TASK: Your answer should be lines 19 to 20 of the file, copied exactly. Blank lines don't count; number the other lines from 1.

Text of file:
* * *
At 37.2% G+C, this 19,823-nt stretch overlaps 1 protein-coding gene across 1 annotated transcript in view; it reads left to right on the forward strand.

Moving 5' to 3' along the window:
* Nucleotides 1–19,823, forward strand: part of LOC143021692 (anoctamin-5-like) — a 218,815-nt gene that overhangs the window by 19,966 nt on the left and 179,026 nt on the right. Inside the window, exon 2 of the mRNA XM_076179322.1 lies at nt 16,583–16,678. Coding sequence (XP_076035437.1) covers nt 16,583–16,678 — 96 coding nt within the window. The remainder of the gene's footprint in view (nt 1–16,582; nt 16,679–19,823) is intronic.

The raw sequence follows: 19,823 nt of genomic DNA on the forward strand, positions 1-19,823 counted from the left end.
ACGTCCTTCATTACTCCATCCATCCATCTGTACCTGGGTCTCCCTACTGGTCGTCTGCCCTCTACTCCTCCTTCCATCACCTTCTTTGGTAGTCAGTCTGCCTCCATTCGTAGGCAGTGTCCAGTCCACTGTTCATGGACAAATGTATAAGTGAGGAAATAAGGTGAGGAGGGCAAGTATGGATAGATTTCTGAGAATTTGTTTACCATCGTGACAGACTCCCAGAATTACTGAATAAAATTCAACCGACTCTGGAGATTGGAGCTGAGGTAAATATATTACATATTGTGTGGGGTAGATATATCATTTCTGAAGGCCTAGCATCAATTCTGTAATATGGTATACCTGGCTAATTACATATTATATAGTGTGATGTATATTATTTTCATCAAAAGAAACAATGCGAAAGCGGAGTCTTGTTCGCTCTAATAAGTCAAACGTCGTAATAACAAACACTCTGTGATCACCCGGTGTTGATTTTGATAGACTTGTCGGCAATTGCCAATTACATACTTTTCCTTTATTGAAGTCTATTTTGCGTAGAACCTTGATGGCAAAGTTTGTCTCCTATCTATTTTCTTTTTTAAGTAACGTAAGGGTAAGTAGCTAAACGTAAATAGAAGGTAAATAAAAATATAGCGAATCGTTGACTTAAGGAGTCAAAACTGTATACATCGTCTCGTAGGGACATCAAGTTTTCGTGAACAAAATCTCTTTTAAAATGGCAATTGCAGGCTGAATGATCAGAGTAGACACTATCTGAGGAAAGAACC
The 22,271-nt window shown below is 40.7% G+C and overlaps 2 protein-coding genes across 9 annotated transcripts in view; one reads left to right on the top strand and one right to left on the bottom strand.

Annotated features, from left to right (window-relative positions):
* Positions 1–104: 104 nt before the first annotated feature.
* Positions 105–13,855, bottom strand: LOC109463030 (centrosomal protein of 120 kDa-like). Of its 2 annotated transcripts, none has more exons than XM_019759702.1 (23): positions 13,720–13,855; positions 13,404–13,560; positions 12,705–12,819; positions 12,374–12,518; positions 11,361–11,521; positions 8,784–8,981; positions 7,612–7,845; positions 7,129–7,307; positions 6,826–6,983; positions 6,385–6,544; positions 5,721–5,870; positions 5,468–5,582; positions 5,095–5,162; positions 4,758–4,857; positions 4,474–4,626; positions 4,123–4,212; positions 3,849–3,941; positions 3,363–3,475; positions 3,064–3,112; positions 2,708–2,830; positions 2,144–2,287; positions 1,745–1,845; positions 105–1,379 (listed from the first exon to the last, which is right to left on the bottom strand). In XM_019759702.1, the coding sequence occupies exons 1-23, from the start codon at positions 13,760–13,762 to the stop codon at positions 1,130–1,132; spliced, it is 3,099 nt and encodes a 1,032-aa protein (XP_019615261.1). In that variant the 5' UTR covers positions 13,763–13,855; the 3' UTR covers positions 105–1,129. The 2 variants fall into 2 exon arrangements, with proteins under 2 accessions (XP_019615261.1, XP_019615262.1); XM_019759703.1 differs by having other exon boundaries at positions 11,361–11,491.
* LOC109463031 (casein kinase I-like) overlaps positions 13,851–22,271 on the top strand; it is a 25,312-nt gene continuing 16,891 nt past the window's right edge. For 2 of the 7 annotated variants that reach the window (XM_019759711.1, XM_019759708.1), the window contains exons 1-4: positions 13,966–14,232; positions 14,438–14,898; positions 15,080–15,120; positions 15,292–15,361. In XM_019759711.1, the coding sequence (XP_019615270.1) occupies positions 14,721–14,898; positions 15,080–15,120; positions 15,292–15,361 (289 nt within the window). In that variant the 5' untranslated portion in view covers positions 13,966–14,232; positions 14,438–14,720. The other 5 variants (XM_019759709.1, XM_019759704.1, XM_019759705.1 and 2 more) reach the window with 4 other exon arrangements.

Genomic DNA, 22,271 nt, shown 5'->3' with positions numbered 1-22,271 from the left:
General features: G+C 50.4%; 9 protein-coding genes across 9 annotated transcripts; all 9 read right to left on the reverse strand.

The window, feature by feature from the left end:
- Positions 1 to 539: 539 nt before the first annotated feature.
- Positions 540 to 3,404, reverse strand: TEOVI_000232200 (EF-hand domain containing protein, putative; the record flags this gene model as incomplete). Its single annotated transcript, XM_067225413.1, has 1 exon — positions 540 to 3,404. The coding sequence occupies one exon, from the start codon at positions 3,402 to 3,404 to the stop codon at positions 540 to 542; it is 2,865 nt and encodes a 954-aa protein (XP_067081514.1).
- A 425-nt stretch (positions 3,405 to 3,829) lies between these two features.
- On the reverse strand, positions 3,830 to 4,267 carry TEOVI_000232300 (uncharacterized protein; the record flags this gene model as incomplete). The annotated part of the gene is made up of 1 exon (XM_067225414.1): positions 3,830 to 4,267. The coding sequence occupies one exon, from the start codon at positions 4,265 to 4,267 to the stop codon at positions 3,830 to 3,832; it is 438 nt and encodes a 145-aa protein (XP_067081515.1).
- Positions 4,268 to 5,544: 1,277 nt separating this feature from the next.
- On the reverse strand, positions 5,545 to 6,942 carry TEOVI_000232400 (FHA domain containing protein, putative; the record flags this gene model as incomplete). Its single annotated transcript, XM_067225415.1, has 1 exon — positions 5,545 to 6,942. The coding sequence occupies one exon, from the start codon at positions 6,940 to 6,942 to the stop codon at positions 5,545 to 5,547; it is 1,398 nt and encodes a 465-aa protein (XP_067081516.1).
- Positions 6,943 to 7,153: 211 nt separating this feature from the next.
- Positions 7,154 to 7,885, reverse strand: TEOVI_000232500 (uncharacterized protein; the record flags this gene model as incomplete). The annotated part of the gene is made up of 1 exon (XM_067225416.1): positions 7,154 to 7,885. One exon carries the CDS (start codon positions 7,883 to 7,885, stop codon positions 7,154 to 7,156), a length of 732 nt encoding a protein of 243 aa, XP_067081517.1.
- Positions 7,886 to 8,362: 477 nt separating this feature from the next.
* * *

- On the reverse strand, positions 5,545 to 6,942 carry TEOVI_000232400 (FHA domain containing protein, putative; the record flags this gene model as incomplete). Its single annotated transcript, XM_067225415.1, has 1 exon — positions 5,545 to 6,942. The coding sequence occupies one exon, from the start codon at positions 6,940 to 6,942 to the stop codon at positions 5,545 to 5,547; it is 1,398 nt and encodes a 465-aa protein (XP_067081516.1).
- Positions 6,943 to 7,153: 211 nt separating this feature from the next.